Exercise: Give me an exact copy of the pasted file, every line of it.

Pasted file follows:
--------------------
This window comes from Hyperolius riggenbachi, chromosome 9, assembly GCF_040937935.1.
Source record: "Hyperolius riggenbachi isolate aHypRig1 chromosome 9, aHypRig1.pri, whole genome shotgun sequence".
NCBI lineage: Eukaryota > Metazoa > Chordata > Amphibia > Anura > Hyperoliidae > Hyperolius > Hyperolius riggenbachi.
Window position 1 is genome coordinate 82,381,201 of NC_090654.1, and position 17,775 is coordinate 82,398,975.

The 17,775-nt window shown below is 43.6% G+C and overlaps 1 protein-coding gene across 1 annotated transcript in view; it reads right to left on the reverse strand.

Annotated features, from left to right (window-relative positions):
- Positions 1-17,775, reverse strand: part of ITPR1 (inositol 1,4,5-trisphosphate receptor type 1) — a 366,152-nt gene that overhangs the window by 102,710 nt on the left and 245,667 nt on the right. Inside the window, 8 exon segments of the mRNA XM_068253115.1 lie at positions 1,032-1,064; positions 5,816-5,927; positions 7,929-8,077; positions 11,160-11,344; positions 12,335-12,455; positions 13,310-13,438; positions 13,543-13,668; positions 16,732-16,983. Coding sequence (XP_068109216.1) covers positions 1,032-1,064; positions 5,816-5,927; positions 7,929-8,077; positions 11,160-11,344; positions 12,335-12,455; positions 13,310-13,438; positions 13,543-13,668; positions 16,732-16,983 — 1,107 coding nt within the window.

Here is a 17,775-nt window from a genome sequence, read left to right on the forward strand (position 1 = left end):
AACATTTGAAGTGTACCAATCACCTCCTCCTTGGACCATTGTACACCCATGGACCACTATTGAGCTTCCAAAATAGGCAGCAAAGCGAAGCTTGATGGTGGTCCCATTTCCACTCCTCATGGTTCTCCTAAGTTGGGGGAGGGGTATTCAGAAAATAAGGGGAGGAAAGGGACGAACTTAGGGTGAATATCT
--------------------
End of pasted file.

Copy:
This window comes from Hyperolius riggenbachi, chromosome 9, assembly GCF_040937935.1.
Source record: "Hyperolius riggenbachi isolate aHypRig1 chromosome 9, aHypRig1.pri, whole genome shotgun sequence".
NCBI lineage: Eukaryota > Metazoa > Chordata > Amphibia > Anura > Hyperoliidae > Hyperolius > Hyperolius riggenbachi.
Window position 1 is genome coordinate 82,381,201 of NC_090654.1, and position 17,775 is coordinate 82,398,975.

The 17,775-nt window shown below is 43.6% G+C and overlaps 1 protein-coding gene across 1 annotated transcript in view; it reads right to left on the reverse strand.

Annotated features, from left to right (window-relative positions):
- Positions 1-17,775, reverse strand: part of ITPR1 (inositol 1,4,5-trisphosphate receptor type 1) — a 366,152-nt gene that overhangs the window by 102,710 nt on the left and 245,667 nt on the right. Inside the window, 8 exon segments of the mRNA XM_068253115.1 lie at positions 1,032-1,064; positions 5,816-5,927; positions 7,929-8,077; positions 11,160-11,344; positions 12,335-12,455; positions 13,310-13,438; positions 13,543-13,668; positions 16,732-16,983. Coding sequence (XP_068109216.1) covers positions 1,032-1,064; positions 5,816-5,927; positions 7,929-8,077; positions 11,160-11,344; positions 12,335-12,455; positions 13,310-13,438; positions 13,543-13,668; positions 16,732-16,983 — 1,107 coding nt within the window.

Here is a 17,775-nt window from a genome sequence, read left to right on the forward strand (position 1 = left end):
AACATTTGAAGTGTACCAATCACCTCCTCCTTGGACCATTGTACACCCATGGACCACTATTGAGCTTCCAAAATAGGCAGCAAAGCGAAGCTTGATGGTGGTCCCATTTCCACTCCTCATGGTTCTCCTAAGTTGGGGGAGGGGTATTCAGAAAATAAGGGGAGGAAAGGGACGAACTTAGGGTGAATATCT